Solving dreams, especially from dream books, does not make any sense – each has its own unique symbolism. For example, a person dreams of a white wardrobe. Someone has this closet associated with work in a medical institution, someone had it in the bedroom as a child, and someone saw a movie with that name.
The nature of a dream is largely determined by somatic and mental health. Thus, in some sleep disorders, especially in the presence of narcolepsy, a disease characterized by severe daytime sleepiness, patients see colorful and very realistic dreams that can be described in detail.
Someone in a dream visits other planets, someone experiences a sensation of levitation. In many ways, such dreams are associated with the peculiarity of the interaction of the brain and proprioceptors – receptors that determine the position of the body in space. This feature also leads to the emergence of various specific sensations, including the sensation of flight.
In addition, a person can dream without closing their eyes. We call this the penetration of waking dreams – the discoordination between the state of sleep and the processes that occur in the body at this time. In fact, a person sees hallucinations for a split second, which he often takes for a mental disorder. And since many mental illnesses are indeed characterized by hallucinations, the task of the somnologist is to understand their true causes.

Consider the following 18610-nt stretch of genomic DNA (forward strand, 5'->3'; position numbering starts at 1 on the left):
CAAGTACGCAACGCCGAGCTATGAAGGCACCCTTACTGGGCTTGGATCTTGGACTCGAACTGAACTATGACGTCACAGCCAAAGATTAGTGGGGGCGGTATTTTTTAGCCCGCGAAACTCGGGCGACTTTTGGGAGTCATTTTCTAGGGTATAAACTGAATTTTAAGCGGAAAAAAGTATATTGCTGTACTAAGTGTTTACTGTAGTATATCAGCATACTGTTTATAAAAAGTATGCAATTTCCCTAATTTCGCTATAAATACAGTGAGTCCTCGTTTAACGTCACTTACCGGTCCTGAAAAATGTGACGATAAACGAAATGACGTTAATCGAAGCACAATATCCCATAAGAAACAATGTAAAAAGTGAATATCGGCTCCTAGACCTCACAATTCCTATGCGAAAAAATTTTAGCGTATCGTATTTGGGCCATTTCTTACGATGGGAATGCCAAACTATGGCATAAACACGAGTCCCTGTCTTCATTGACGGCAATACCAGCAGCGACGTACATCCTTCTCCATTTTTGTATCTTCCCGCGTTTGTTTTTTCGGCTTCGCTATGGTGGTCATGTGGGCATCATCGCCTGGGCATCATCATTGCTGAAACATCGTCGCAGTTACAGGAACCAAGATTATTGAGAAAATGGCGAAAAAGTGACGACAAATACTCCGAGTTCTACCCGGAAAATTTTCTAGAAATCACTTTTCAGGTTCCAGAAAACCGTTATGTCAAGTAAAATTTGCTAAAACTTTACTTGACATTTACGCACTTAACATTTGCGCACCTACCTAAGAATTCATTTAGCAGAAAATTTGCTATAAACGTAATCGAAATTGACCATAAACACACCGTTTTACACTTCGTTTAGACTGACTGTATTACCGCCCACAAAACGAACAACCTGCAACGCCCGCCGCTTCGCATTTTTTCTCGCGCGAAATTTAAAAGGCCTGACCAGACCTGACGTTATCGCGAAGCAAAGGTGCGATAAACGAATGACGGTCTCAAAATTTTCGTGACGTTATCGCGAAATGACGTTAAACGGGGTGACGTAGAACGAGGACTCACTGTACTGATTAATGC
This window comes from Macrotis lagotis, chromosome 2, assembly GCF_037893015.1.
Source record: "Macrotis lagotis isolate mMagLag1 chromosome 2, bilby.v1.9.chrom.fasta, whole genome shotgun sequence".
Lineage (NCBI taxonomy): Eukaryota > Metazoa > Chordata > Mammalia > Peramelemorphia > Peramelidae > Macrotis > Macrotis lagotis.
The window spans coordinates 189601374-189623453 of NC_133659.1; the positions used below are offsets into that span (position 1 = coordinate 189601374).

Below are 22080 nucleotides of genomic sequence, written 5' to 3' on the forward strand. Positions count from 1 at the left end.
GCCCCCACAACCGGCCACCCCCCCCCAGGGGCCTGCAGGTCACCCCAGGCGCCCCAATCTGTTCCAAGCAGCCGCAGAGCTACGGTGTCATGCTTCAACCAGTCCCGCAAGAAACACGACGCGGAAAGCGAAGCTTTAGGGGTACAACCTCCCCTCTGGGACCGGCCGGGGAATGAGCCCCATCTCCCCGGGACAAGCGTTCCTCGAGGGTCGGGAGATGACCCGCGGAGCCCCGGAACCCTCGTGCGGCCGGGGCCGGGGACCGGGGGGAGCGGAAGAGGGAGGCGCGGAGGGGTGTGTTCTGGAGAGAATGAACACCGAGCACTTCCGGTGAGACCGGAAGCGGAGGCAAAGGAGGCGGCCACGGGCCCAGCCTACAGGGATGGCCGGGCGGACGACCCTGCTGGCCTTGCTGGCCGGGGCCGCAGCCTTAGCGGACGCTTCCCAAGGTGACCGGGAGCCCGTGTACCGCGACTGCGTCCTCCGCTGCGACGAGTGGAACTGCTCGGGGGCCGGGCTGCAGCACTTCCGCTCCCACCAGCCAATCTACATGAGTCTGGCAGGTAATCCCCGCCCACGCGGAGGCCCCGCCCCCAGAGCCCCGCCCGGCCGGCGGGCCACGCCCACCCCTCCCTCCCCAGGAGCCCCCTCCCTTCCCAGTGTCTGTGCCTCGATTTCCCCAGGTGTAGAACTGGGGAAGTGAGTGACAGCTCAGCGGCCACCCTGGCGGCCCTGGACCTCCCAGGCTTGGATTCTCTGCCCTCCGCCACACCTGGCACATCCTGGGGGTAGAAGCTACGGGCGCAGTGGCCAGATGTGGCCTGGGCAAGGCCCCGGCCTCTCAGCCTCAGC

What to do to avoid having nightmares:
- Make sure you get regular sleep. Falling asleep and waking up should be at the same time. This is essential for maintaining the health of the body.
- Do not abuse alcohol and smoking.
- Don’t overeat or go to bed hungry.
- Try to avoid stress and limit the flow of negative information – do not watch TV before bed, read an interesting book.
Frequent nightmares are a sign of either post-traumatic stress disorder or physical or mental health problems. And here it is important not to guess by the dream book, but to consult a specialist – a doctor- somnologist . It is not at all necessary to write down dreams – they have no functional purpose.